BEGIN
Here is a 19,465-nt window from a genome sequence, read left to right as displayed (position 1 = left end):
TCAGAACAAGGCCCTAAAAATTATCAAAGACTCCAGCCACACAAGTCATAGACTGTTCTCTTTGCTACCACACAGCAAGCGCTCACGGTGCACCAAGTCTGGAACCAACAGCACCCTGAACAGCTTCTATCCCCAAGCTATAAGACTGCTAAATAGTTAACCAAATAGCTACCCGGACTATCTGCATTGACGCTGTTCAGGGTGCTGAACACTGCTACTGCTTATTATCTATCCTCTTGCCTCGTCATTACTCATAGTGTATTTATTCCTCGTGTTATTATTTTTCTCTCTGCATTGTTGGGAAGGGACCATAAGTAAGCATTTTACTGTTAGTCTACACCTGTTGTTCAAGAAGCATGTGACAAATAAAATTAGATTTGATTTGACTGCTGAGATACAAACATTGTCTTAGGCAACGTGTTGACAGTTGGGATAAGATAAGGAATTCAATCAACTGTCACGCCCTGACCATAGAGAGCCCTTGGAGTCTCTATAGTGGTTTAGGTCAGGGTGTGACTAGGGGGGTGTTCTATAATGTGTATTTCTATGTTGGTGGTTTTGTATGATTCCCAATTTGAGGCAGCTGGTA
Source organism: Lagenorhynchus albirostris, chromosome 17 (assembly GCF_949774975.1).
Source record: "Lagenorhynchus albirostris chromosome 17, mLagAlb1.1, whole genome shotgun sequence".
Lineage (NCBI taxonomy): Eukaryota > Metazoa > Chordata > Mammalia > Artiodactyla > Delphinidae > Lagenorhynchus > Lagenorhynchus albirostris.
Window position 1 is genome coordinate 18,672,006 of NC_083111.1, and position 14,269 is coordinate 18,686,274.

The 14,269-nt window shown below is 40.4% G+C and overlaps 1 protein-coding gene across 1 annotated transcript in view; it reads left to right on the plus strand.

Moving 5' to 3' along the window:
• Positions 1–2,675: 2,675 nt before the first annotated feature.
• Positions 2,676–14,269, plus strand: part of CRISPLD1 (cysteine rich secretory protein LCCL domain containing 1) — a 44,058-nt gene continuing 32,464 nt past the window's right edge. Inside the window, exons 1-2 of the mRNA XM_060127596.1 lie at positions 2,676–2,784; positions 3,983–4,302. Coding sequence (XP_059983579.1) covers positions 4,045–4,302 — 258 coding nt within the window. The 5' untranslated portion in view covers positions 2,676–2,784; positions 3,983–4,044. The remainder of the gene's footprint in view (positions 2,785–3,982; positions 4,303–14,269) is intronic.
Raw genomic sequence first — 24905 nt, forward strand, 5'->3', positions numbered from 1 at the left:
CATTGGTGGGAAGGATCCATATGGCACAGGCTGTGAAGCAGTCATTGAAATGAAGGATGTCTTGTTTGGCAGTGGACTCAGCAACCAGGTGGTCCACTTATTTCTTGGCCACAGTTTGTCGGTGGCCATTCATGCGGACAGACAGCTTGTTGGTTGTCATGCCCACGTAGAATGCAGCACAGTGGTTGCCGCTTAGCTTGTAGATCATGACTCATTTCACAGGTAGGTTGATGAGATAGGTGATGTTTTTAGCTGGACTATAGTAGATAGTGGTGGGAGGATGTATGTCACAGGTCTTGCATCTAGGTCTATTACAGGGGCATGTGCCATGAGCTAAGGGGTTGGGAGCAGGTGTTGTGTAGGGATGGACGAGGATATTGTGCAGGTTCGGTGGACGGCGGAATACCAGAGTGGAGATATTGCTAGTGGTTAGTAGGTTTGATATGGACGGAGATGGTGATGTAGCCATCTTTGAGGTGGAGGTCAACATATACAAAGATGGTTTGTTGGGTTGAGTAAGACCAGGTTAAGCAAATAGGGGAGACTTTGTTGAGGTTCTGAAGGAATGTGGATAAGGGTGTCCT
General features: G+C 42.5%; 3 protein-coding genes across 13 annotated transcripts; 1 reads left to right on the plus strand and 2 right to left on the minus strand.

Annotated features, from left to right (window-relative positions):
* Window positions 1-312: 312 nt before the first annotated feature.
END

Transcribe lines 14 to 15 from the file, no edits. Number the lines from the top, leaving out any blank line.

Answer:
Annotated features, from left to right (window-relative positions):
* Window positions 1-312: 312 nt before the first annotated feature.